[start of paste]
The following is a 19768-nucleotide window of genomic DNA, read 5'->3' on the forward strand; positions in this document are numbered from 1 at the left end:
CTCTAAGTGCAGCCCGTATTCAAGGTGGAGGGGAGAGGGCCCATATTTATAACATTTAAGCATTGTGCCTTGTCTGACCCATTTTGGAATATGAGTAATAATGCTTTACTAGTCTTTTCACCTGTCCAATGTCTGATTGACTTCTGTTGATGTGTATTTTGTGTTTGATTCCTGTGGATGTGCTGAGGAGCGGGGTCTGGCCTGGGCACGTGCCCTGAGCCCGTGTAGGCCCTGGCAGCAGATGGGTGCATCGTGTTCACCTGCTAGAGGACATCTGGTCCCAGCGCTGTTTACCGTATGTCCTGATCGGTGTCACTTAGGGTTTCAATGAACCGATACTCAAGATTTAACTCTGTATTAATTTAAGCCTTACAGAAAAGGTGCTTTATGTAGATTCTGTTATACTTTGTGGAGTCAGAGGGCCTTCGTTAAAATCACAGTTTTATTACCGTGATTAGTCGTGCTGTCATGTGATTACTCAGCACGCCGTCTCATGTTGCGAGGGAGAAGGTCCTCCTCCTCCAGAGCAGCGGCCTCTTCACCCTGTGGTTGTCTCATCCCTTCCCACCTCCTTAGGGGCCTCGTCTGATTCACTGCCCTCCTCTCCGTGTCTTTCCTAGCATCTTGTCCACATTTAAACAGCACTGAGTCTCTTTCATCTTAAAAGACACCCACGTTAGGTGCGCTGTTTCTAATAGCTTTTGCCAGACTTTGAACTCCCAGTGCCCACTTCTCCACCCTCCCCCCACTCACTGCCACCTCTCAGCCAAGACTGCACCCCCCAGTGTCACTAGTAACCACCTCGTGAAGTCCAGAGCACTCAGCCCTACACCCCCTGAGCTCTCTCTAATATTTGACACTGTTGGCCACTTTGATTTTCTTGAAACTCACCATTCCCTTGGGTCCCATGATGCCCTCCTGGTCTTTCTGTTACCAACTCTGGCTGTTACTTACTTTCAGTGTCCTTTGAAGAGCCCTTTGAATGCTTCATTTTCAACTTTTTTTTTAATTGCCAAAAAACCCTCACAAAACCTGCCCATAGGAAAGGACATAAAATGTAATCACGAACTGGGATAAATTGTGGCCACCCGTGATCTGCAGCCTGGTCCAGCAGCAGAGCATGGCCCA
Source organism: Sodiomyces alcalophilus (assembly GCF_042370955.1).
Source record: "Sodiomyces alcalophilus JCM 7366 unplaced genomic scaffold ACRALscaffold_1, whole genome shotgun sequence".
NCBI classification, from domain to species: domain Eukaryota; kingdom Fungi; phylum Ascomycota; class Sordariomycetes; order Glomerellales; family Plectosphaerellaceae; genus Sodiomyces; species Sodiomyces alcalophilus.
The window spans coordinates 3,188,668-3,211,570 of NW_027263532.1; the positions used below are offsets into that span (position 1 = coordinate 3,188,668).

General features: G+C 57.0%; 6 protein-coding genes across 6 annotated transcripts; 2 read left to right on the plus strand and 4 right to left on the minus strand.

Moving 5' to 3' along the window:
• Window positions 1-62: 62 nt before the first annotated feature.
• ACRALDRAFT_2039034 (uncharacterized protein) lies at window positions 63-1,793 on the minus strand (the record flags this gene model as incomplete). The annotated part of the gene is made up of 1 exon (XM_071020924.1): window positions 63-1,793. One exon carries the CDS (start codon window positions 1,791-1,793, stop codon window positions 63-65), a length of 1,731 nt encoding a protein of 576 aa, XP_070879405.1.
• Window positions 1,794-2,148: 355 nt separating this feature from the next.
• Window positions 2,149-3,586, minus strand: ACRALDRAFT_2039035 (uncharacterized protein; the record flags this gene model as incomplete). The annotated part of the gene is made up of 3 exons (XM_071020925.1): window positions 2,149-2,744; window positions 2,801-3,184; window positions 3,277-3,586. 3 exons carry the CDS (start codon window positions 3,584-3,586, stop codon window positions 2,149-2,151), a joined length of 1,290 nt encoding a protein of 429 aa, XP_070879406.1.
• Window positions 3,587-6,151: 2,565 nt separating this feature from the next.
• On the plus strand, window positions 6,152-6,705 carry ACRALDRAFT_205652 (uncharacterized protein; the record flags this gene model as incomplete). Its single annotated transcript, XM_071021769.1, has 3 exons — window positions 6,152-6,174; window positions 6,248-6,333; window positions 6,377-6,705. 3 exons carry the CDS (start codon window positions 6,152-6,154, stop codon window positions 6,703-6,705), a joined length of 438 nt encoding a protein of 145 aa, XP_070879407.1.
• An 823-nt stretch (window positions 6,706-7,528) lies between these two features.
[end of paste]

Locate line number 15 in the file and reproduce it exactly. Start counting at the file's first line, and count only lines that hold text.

• An 823-nt stretch (window positions 6,706-7,528) lies between these two features.